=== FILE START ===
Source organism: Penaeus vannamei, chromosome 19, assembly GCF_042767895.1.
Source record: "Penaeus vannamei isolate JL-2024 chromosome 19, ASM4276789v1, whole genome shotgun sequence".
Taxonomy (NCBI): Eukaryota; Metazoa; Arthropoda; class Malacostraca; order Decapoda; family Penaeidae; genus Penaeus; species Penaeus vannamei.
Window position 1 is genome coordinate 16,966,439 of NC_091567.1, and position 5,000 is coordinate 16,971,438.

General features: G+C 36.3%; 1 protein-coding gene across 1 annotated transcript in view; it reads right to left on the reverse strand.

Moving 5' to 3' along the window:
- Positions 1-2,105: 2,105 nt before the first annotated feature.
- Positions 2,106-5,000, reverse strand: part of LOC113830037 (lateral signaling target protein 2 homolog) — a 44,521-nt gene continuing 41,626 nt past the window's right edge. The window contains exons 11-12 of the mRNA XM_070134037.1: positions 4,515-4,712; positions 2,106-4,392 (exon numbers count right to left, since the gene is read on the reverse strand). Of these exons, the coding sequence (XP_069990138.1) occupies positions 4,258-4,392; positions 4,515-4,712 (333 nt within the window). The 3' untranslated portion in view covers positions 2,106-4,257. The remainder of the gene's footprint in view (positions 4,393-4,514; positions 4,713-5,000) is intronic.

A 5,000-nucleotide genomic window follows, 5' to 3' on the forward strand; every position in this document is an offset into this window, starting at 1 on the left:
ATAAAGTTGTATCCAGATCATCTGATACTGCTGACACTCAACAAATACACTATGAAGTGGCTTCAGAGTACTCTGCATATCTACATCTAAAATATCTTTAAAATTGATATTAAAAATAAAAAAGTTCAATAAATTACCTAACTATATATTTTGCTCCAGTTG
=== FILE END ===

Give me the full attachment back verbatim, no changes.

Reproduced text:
Source organism: Penaeus vannamei, chromosome 19, assembly GCF_042767895.1.
Source record: "Penaeus vannamei isolate JL-2024 chromosome 19, ASM4276789v1, whole genome shotgun sequence".
Taxonomy (NCBI): Eukaryota; Metazoa; Arthropoda; class Malacostraca; order Decapoda; family Penaeidae; genus Penaeus; species Penaeus vannamei.
Window position 1 is genome coordinate 16,966,439 of NC_091567.1, and position 5,000 is coordinate 16,971,438.

General features: G+C 36.3%; 1 protein-coding gene across 1 annotated transcript in view; it reads right to left on the reverse strand.

Moving 5' to 3' along the window:
- Positions 1-2,105: 2,105 nt before the first annotated feature.
- Positions 2,106-5,000, reverse strand: part of LOC113830037 (lateral signaling target protein 2 homolog) — a 44,521-nt gene continuing 41,626 nt past the window's right edge. The window contains exons 11-12 of the mRNA XM_070134037.1: positions 4,515-4,712; positions 2,106-4,392 (exon numbers count right to left, since the gene is read on the reverse strand). Of these exons, the coding sequence (XP_069990138.1) occupies positions 4,258-4,392; positions 4,515-4,712 (333 nt within the window). The 3' untranslated portion in view covers positions 2,106-4,257. The remainder of the gene's footprint in view (positions 4,393-4,514; positions 4,713-5,000) is intronic.

A 5,000-nucleotide genomic window follows, 5' to 3' on the forward strand; every position in this document is an offset into this window, starting at 1 on the left:
ATAAAGTTGTATCCAGATCATCTGATACTGCTGACACTCAACAAATACACTATGAAGTGGCTTCAGAGTACTCTGCATATCTACATCTAAAATATCTTTAAAATTGATATTAAAAATAAAAAAGTTCAATAAATTACCTAACTATATATTTTGCTCCAGTTG